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C HAPTER 11

The Gr een Wor kplace of the Fu tu r e
We should all be concerned about the future because we will have to spend the rest of our lives there. —Charles F. Kettering, American inventor and the holder of over 300 patents

Much of this book has focused on strategies that are designed to create
more sustainable workplaces, but within today’s constraints. Thus, although many of these strategies are cutting edge and transformative, they are still built within the context of existing infrastructure, policies, and cultural norms. To become better stewards of our environment, and to build sustainability plans that are themselves “sustainable” over the long term, it’s critical that we also plan for a future set of parameters. What will workplaces look like ten, fifty, or a hundred years from now? How will our environment be able to sustain them? And how will employees, managers, and executives need to change how they work, live, and play to be effective in this future?

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To put this in context, think about major innovations that have happened over the last few centuries and how quickly they have changed how we work. Consider some of the highlights: 1023 1202 1436 1543 1792 1800 1807 1814 1829 1841 1843 1861 1876 1901 1902 1908 1938 1959 1965 1972 1973 1979 1981 First paper money printed in China. Hindu–Arabic numbering system introduced to the West by Italian mathematician, Fibonacci. Johannes Gutenberg invents printing press with metal movable type. Copernicus publishes his theory that the earth is not the center of the universe. William Murdoch invents gas lighting. Count Alessandro Volta invents the battery. Humphry Davy invents the first electric light, called an arc lamp. George Stephenson designs the first steam locomotive. American W. A. Burt invents the typewriter. Samuel Slocum patents the stapler. Alexander Bain of Scotland invents the facsimile. Ernest Michaux invents the bicycle. Alexander Graham Bell patents the telephone. The first radio receiver successfully receives a radio transmission. Willis Carrier invents the air conditioner. Model T first sold. Chester F. Carlson invents the photocopier. First jet engine is built. Jack Kilby and Robert Noyce both invent the microchip. Compact disc invented by James Russell. Word processor invented. Ethernet (local computer network) invented by Robert Metcalfe and Xerox. Cell phone invented. First IBM PC invented.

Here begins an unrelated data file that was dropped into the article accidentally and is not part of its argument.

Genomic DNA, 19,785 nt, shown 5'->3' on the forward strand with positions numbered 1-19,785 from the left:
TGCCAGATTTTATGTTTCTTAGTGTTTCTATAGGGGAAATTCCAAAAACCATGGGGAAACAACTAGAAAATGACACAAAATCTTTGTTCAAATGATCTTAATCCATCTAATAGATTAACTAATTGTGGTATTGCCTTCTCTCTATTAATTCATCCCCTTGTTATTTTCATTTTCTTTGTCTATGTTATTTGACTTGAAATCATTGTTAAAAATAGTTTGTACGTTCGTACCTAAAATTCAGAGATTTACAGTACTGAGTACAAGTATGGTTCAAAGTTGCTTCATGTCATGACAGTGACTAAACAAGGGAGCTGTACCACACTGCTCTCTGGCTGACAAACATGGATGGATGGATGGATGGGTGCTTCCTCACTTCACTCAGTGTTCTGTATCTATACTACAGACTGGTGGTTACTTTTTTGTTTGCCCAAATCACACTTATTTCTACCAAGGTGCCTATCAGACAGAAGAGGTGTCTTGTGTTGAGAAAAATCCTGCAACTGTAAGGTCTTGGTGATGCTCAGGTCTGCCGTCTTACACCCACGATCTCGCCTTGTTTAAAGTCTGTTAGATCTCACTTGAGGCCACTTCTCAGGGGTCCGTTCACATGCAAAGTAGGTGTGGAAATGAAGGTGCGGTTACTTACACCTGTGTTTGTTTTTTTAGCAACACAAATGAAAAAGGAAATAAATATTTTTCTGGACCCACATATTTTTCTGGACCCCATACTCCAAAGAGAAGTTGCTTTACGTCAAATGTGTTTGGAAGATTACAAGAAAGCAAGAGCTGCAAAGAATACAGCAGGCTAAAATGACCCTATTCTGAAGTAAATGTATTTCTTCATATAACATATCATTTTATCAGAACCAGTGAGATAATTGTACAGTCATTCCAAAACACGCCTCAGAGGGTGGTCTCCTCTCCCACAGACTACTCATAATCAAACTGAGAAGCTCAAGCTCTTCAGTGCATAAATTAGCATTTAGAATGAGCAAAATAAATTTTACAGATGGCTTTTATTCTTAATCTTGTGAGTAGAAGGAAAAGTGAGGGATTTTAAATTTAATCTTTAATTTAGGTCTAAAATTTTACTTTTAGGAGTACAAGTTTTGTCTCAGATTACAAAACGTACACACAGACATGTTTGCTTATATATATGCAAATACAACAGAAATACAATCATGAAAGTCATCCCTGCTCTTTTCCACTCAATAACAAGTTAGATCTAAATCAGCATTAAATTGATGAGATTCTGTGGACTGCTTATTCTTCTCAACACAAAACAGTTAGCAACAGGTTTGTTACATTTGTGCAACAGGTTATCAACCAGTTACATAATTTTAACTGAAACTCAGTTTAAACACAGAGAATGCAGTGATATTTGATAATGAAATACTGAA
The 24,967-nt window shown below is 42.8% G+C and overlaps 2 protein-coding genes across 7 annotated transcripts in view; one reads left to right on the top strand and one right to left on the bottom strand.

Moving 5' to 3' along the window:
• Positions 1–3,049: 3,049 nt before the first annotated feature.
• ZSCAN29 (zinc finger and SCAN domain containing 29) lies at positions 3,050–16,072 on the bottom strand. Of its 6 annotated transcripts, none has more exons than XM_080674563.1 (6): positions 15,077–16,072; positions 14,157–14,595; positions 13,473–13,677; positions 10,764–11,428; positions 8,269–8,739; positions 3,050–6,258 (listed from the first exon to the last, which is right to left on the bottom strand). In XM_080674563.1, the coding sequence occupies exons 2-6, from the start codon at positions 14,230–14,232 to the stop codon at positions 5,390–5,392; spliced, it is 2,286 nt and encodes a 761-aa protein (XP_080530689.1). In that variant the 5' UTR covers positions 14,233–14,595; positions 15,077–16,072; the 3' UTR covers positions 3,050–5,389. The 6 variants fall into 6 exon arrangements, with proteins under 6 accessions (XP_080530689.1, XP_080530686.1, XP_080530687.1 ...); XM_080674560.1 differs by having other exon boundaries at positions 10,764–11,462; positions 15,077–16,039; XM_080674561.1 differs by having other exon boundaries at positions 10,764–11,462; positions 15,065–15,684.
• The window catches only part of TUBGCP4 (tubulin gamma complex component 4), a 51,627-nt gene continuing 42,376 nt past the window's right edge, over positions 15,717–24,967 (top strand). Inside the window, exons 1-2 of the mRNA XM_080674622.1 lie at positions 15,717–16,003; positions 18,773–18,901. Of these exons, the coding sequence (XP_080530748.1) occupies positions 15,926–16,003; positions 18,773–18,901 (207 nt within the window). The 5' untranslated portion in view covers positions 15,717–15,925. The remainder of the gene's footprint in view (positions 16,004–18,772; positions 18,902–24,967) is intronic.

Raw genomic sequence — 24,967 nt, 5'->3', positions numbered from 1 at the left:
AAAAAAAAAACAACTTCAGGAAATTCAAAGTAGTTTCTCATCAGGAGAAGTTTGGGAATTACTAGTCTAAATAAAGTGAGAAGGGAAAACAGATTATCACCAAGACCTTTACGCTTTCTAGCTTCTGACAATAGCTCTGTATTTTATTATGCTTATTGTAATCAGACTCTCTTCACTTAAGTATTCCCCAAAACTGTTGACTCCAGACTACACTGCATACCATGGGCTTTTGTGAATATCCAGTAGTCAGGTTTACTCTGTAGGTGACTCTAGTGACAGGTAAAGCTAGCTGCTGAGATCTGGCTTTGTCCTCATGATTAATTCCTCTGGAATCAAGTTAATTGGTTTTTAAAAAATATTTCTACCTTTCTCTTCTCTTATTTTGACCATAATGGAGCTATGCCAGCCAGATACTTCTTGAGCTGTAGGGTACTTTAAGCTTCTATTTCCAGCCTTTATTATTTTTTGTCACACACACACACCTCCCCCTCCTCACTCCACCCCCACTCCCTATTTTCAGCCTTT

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1984 1991 1991

1995 1998 1999 2001 2001 2004

Apple Macintosh invented. World Wide Web invented by Tim Berners-Lee and Robert Cailliau. U.S. government offers Internet access to the general public for the first time. First commercial short message service (SMS) message is sent in the UK. DVD (Digital Versatile Disc or Digital Video Disc) invented. Google started by Larry Page and Sergey Brin in Menlo Park, California. BlackBerry invented by a professor at Waterloo University in Ontario. Apple Computers publicly announces its portable music digital player—the iPod. Toyota’s Prius hit the U.S. market. Harvard University student Mark Zuckerberg invents Facebook.